Review of Ridgefield Orchestra Concert—December 7, 2002—Jim Pegolotti
A near-capacity audience heard the Ridgefield Symphony’s third concert of the season, on Saturday evening at Ridgefield High School’s Anne Richardson Auditorium. On the podium was the Symphony’s music director Sidney Rothstein.
The interesting program began with Mozart’s “Magic Flute Overture,” followed by the resurrection of an unusual concerto by Louis Spohr, who was a student of Beethoven and later Germany’s greatest violinist. The concert concluded with Robert Schumann’s noble “Symphony No. 2.” While the first half left the listeners entertained, but somewhat uninspired, the second half provided musical fire and passion.
The Mozart overture, a jewel in the composer’s crown, is notable for its contrast of dramatic chords with skittish melodies. In this performance, the serious moments seemed a bit too ponderous, while its brighter moments seemed dulled by an overbalance of the heavier strings.
What followed–Spohr’s Concerto for String Quartet and Orchestra–had special audience interest since the four artists of the featured Tourmaline String Quartet are regular performers of the Symphony. With their elegant, multi-colored jackets reflecting their tourmaline name, violinists Betty Jean Hagen and Rachel Handman, violist Suzanne Corey and cellist Melissa Westgate took center stage for the rarely performed three-movement work.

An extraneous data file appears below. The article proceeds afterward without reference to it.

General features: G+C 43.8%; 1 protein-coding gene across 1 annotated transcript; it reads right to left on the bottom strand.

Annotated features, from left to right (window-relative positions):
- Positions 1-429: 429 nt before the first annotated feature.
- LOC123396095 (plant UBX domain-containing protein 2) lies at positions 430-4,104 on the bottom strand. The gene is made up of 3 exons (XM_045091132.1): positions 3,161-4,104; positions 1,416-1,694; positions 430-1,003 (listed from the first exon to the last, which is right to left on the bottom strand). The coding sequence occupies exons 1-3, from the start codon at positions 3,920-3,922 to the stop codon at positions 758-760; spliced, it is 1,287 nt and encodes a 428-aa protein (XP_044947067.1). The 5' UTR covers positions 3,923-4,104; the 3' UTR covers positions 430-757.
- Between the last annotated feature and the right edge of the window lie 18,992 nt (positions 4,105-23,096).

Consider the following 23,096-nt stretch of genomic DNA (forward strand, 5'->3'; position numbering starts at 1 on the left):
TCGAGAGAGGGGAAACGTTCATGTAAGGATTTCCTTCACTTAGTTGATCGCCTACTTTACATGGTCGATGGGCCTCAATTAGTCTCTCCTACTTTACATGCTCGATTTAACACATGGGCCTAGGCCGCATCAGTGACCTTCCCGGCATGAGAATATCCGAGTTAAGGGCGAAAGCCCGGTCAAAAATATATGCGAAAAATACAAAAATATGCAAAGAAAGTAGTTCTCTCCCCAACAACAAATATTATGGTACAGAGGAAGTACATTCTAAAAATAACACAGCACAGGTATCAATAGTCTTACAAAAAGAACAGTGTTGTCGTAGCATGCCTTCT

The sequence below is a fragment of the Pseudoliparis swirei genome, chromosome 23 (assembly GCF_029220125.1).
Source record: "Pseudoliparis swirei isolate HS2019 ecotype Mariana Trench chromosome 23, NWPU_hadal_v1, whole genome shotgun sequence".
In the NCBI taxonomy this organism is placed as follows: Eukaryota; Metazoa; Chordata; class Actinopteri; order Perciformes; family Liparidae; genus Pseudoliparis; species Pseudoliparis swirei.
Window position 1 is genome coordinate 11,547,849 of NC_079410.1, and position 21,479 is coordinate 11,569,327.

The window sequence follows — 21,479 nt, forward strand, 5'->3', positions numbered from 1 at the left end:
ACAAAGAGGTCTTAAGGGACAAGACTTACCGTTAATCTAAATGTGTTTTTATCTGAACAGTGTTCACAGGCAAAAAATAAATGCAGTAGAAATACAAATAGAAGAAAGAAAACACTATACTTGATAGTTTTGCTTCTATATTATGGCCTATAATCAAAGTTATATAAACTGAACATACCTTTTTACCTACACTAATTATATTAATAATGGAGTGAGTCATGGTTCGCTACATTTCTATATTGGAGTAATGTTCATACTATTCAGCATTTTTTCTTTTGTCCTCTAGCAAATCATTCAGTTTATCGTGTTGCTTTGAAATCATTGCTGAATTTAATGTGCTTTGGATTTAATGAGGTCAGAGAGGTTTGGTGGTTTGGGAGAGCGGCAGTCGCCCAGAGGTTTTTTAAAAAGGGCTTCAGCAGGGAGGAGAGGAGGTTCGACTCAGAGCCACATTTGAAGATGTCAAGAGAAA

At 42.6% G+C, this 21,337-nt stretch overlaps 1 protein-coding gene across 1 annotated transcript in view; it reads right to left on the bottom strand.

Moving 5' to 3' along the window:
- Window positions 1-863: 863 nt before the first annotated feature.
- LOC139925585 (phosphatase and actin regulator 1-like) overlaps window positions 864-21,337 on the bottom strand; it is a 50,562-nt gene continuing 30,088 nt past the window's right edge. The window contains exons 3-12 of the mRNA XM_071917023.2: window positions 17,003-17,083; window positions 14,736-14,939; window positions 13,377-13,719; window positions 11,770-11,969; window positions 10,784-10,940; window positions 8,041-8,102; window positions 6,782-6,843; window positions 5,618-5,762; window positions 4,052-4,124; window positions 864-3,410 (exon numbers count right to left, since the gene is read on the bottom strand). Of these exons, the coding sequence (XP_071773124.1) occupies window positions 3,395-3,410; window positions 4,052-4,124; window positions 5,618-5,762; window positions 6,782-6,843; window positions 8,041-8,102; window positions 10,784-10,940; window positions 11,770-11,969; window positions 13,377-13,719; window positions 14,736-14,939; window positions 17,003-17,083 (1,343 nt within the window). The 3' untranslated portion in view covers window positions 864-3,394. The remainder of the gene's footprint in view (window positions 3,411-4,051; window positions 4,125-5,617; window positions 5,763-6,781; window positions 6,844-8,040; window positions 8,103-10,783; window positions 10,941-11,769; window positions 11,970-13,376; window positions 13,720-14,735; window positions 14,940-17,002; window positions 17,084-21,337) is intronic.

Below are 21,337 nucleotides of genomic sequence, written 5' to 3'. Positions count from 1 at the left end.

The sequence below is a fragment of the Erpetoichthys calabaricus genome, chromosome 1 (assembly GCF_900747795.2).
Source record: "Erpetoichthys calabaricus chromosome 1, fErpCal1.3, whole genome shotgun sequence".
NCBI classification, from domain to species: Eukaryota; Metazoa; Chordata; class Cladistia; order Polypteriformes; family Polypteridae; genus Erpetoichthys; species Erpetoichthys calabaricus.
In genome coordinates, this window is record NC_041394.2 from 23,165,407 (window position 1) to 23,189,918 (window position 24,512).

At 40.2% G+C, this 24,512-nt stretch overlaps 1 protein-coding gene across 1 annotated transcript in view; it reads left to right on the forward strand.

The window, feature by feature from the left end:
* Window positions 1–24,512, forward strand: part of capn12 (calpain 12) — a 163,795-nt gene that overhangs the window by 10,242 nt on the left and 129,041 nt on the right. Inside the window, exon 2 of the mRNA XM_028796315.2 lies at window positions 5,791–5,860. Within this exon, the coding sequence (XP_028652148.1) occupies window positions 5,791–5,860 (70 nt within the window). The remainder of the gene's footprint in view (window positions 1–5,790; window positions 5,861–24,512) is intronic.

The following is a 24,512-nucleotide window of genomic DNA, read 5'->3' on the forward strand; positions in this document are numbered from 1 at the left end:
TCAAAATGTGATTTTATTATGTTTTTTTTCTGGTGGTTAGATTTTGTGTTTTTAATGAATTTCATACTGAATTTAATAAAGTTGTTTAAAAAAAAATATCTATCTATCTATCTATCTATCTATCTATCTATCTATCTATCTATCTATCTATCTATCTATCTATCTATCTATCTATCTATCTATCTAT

Though the Quartet played with beautiful tone and firm attacks, they had to fight a problem that existed in the composition itself: the composer’s lack of contrast between soloists and orchestra. Both the melodies and the musical structure of the first two movements seemed listless. However, in the third movement the music perked-up, with the orchestra given a distinctive voice, rather than only mild accompaniment. Nevertheless, the Quartet’s ensemble playing, as well as the individual soloing, throughout the work was first-rate.
After the intermission, an unexpected musical treat resulted when John Patrick, this year’s “Golden Baton” highest bidder, strode confidently onstage to lead the orchestra in the first movement of Mozart’s “Symphony No. 25.” Viewers of the movie “Amadeus” would recognize this music immediately as the emphatic and powerful underpinning to the opening scene, where Salieri, bleeding from a self-inflicted wound, is found on the floor of his bedroom.
With the neophyte conductor’s downbeat, the Ridgefield players, particularly the strings, attacked the music with as much precision and energy as if Arturo Toscanini had made a return appearance in town. It was an exhilarating musical “Kodak moment.” Bravo, Mr. Patrick.
Returning to the podium, Maestro Rothstein, with his ever-subtle guidance, led the orchestra to a near-perfect performance of Schumann’s “Symphony No. 2.” Little more need be said except that Rothstein unearthed all the “heart-on-sleeve” romanticism that Schumann had implanted into the score.
From the symphony’s signature fanfare theme, arising mysteriously in the opening bars, to its reappearance in the work’s final glorious measures, the performance glowed.
The brass shone brilliantly in the outer movements, and in the scherzo movement the woodwinds and cellos especially produced the warmest of sounds. All in all, it was a performance to treasure.
Other reviews of this concert
Review by Courtenay Caublé